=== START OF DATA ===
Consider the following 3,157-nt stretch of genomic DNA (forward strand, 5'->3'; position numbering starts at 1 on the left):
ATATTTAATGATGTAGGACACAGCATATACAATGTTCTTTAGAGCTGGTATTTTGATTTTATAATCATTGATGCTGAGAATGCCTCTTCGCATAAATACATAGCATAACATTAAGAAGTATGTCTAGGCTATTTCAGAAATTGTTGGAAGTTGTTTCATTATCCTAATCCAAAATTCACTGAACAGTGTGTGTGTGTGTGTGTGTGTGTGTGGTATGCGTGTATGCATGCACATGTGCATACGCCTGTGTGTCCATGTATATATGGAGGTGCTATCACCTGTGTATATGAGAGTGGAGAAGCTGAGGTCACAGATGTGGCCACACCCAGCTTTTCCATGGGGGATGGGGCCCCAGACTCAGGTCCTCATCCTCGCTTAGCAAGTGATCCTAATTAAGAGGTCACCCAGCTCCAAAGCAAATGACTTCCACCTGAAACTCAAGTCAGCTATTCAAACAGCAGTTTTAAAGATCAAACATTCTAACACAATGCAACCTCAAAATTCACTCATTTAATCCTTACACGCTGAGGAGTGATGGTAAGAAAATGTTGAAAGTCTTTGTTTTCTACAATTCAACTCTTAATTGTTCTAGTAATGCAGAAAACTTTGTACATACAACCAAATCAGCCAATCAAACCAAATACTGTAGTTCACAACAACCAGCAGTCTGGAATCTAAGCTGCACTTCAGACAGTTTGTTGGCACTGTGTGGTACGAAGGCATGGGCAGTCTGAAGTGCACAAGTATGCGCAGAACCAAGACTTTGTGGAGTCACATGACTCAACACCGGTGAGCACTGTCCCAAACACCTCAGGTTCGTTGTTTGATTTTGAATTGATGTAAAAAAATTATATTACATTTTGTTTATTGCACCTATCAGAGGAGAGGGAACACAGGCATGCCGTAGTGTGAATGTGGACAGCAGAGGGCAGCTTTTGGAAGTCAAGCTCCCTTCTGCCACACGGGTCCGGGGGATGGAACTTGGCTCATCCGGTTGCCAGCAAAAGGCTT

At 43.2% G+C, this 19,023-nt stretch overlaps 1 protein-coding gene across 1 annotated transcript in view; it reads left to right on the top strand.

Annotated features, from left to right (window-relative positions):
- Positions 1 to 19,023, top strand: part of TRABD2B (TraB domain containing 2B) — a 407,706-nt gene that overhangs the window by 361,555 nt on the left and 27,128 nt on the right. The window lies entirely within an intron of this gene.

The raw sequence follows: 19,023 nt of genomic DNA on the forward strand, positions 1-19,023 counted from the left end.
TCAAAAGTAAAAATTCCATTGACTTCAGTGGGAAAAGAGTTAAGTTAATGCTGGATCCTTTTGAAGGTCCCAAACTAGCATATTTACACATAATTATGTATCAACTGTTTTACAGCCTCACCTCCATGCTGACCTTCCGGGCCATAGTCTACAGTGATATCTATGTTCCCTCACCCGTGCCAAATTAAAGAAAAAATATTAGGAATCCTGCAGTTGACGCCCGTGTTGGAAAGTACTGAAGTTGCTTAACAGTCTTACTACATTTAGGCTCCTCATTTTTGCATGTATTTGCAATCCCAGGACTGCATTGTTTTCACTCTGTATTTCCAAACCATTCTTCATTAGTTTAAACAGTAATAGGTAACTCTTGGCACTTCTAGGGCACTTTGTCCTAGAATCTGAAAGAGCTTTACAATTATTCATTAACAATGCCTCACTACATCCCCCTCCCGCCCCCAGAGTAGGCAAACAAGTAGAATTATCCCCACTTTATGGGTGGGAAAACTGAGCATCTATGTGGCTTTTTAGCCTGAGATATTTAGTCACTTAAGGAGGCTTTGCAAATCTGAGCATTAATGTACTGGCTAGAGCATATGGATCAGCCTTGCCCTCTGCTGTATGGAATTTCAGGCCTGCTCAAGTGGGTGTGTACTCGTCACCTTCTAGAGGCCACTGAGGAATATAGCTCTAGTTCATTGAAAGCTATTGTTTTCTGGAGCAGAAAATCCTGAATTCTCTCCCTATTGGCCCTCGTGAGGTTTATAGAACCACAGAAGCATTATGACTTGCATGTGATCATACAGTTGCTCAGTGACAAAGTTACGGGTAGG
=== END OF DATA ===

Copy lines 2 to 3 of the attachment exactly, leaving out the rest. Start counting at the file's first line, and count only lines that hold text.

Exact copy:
ATATTTAATGATGTAGGACACAGCATATACAATGTTCTTTAGAGCTGGTATTTTGATTTTATAATCATTGATGCTGAGAATGCCTCTTCGCATAAATACATAGCATAACATTAAGAAGTATGTCTAGGCTATTTCAGAAATTGTTGGAAGTTGTTTCATTATCCTAATCCAAAATTCACTGAACAGTGTGTGTGTGTGTGTGTGTGTGTGTGGTATGCGTGTATGCATGCACATGTGCATACGCCTGTGTGTCCATGTATATATGGAGGTGCTATCACCTGTGTATATGAGAGTGGAGAAGCTGAGGTCACAGATGTGGCCACACCCAGCTTTTCCATGGGGGATGGGGCCCCAGACTCAGGTCCTCATCCTCGCTTAGCAAGTGATCCTAATTAAGAGGTCACCCAGCTCCAAAGCAAATGACTTCCACCTGAAACTCAAGTCAGCTATTCAAACAGCAGTTTTAAAGATCAAACATTCTAACACAATGCAACCTCAAAATTCACTCATTTAATCCTTACACGCTGAGGAGTGATGGTAAGAAAATGTTGAAAGTCTTTGTTTTCTACAATTCAACTCTTAATTGTTCTAGTAATGCAGAAAACTTTGTACATACAACCAAATCAGCCAATCAAACCAAATACTGTAGTTCACAACAACCAGCAGTCTGGAATCTAAGCTGCACTTCAGACAGTTTGTTGGCACTGTGTGGTACGAAGGCATGGGCAGTCTGAAGTGCACAAGTATGCGCAGAACCAAGACTTTGTGGAGTCACATGACTCAACACCGGTGAGCACTGTCCCAAACACCTCAGGTTCGTTGTTTGATTTTGAATTGATGTAAAAAAATTATATTACATTTTGTTTATTGCACCTATCAGAGGAGAGGGAACACAGGCATGCCGTAGTGTGAATGTGGACAGCAGAGGGCAGCTTTTGGAAGTCAAGCTCCCTTCTGCCACACGGGTCCGGGGGATGGAACTTGGCTCATCCGGTTGCCAGCAAAAGGCTT

At 43.2% G+C, this 19,023-nt stretch overlaps 1 protein-coding gene across 1 annotated transcript in view; it reads left to right on the top strand.